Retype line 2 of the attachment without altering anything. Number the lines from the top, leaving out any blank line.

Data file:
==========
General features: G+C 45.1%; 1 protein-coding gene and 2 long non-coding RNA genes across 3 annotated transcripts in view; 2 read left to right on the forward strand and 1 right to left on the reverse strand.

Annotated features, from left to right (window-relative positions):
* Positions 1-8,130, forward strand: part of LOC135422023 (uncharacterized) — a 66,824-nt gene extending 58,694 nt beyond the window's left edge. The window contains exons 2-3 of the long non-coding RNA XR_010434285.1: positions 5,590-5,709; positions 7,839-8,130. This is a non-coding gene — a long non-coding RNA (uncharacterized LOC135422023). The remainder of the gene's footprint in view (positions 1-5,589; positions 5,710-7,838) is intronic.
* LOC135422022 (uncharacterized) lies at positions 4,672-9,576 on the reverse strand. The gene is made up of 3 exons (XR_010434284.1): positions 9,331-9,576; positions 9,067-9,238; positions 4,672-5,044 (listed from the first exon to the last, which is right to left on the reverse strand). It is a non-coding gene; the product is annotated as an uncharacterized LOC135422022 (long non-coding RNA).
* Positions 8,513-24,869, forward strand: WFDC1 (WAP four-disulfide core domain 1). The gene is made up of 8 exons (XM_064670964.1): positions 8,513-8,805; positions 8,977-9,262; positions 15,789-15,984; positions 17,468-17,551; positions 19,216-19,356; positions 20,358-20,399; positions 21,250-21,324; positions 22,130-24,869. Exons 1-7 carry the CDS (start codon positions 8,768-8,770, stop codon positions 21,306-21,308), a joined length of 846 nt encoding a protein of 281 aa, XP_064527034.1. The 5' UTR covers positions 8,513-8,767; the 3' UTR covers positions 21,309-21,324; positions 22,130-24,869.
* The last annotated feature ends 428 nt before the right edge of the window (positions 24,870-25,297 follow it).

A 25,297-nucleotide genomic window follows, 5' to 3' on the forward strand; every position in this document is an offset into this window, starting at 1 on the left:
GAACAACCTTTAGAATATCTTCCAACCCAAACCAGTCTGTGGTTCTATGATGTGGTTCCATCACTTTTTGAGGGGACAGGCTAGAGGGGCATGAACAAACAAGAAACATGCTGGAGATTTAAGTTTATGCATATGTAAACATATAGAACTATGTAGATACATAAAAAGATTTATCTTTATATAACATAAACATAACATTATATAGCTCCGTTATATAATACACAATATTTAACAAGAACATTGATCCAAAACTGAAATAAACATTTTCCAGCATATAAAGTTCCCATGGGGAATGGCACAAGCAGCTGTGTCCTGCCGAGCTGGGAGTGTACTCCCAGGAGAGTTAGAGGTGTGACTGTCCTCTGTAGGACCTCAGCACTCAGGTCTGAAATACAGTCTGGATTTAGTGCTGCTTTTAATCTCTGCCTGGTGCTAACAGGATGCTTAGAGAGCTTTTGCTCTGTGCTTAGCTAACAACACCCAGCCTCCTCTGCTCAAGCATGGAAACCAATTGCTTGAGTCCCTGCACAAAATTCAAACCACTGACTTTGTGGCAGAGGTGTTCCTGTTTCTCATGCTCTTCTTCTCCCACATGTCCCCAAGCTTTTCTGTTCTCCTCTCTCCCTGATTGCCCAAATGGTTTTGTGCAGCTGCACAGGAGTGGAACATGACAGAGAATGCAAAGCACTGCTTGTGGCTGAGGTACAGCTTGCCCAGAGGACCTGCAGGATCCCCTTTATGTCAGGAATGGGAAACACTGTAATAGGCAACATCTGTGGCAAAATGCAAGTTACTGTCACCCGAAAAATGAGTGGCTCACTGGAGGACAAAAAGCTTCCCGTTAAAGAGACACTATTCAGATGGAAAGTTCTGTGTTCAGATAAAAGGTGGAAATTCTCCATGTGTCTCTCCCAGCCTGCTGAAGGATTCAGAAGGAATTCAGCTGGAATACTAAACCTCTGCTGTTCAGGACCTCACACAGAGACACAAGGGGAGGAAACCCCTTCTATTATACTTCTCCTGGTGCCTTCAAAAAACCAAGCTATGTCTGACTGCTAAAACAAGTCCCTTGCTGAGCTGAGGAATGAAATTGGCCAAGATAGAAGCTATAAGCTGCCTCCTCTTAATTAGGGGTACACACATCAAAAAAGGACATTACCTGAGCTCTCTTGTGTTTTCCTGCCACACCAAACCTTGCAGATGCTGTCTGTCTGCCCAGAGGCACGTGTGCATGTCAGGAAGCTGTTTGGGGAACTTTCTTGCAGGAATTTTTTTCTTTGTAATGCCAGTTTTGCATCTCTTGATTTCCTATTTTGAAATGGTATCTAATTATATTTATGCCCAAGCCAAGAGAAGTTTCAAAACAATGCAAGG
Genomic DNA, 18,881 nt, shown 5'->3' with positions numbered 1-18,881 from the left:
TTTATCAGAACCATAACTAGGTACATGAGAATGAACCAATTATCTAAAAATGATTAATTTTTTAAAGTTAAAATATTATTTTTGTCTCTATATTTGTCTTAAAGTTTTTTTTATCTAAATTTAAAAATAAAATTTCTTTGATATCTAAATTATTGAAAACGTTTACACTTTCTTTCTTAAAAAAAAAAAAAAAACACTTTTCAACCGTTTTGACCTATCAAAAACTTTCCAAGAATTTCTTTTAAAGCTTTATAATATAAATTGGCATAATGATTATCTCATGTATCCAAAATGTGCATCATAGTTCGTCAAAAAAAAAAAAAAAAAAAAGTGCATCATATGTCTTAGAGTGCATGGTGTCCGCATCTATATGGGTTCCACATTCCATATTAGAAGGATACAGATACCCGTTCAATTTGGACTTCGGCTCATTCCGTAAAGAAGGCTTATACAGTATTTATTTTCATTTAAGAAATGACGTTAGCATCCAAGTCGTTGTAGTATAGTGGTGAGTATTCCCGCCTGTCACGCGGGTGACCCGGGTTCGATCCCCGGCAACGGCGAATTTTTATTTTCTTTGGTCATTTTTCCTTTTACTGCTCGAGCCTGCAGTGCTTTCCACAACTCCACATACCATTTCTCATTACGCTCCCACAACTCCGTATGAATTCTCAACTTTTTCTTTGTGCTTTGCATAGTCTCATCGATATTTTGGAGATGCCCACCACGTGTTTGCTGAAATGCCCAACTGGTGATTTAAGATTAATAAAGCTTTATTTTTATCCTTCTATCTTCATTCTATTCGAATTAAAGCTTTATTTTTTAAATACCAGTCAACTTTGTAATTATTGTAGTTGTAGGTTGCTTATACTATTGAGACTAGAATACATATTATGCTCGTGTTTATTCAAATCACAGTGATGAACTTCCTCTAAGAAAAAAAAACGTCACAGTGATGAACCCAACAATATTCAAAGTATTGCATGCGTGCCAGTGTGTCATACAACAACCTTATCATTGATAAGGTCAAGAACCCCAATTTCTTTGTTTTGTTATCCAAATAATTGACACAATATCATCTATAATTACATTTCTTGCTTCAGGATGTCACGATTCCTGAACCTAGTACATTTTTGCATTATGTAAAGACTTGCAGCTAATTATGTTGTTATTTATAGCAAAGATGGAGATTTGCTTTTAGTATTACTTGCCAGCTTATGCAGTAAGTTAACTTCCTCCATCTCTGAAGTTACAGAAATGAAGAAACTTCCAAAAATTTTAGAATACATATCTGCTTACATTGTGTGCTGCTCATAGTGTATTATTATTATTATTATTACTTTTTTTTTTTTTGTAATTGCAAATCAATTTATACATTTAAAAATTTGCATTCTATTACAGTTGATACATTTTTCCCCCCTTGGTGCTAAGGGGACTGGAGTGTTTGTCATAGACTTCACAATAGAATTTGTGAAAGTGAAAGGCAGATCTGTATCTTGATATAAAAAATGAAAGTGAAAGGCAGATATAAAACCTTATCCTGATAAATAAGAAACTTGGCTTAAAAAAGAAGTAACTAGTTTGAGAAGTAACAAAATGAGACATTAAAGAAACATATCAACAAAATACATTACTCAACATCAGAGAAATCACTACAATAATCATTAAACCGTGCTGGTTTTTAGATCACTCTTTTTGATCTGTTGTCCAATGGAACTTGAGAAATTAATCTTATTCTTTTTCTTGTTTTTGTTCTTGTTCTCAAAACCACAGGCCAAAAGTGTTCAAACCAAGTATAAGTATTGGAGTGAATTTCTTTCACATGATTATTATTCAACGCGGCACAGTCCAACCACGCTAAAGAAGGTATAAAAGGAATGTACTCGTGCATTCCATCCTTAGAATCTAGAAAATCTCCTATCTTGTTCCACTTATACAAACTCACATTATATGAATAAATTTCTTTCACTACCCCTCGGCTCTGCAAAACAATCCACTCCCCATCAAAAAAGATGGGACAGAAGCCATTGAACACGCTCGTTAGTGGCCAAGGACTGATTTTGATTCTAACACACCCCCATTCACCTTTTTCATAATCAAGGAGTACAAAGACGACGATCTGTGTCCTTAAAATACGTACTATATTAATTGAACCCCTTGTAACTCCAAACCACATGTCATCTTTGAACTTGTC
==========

Annotated features, from left to right (window-relative positions):